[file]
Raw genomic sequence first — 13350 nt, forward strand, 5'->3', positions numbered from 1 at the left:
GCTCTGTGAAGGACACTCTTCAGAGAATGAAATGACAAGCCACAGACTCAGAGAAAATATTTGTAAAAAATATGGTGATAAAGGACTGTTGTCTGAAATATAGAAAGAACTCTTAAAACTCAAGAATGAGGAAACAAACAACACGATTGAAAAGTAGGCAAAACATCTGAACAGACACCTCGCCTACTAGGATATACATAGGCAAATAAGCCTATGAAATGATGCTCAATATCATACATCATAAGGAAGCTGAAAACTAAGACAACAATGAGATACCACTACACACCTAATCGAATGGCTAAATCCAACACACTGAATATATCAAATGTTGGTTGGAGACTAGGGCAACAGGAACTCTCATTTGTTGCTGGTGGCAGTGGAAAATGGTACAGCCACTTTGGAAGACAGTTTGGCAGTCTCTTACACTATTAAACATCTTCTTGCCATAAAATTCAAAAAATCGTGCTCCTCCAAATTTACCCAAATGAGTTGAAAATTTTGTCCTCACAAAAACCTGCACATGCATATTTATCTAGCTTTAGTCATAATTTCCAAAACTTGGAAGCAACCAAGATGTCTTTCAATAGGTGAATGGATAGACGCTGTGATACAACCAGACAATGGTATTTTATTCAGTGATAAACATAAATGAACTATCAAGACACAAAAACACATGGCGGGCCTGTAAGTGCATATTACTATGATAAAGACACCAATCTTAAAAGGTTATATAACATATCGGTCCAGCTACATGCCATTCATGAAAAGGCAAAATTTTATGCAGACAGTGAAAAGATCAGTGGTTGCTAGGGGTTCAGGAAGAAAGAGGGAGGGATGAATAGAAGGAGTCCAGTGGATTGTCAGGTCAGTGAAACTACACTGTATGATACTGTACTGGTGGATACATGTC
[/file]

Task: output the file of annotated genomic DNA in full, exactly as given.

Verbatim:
Raw genomic sequence first — 13350 nt, forward strand, 5'->3', positions numbered from 1 at the left:
GCTCTGTGAAGGACACTCTTCAGAGAATGAAATGACAAGCCACAGACTCAGAGAAAATATTTGTAAAAAATATGGTGATAAAGGACTGTTGTCTGAAATATAGAAAGAACTCTTAAAACTCAAGAATGAGGAAACAAACAACACGATTGAAAAGTAGGCAAAACATCTGAACAGACACCTCGCCTACTAGGATATACATAGGCAAATAAGCCTATGAAATGATGCTCAATATCATACATCATAAGGAAGCTGAAAACTAAGACAACAATGAGATACCACTACACACCTAATCGAATGGCTAAATCCAACACACTGAATATATCAAATGTTGGTTGGAGACTAGGGCAACAGGAACTCTCATTTGTTGCTGGTGGCAGTGGAAAATGGTACAGCCACTTTGGAAGACAGTTTGGCAGTCTCTTACACTATTAAACATCTTCTTGCCATAAAATTCAAAAAATCGTGCTCCTCCAAATTTACCCAAATGAGTTGAAAATTTTGTCCTCACAAAAACCTGCACATGCATATTTATCTAGCTTTAGTCATAATTTCCAAAACTTGGAAGCAACCAAGATGTCTTTCAATAGGTGAATGGATAGACGCTGTGATACAACCAGACAATGGTATTTTATTCAGTGATAAACATAAATGAACTATCAAGACACAAAAACACATGGCGGGCCTGTAAGTGCATATTACTATGATAAAGACACCAATCTTAAAAGGTTATATAACATATCGGTCCAGCTACATGCCATTCATGAAAAGGCAAAATTTTATGCAGACAGTGAAAAGATCAGTGGTTGCTAGGGGTTCAGGAAGAAAGAGGGAGGGATGAATAGAAGGAGTCCAGTGGATTGTCAGGTCAGTGAAACTACACTGTATGATACTGTACTGGTGGATACATGTC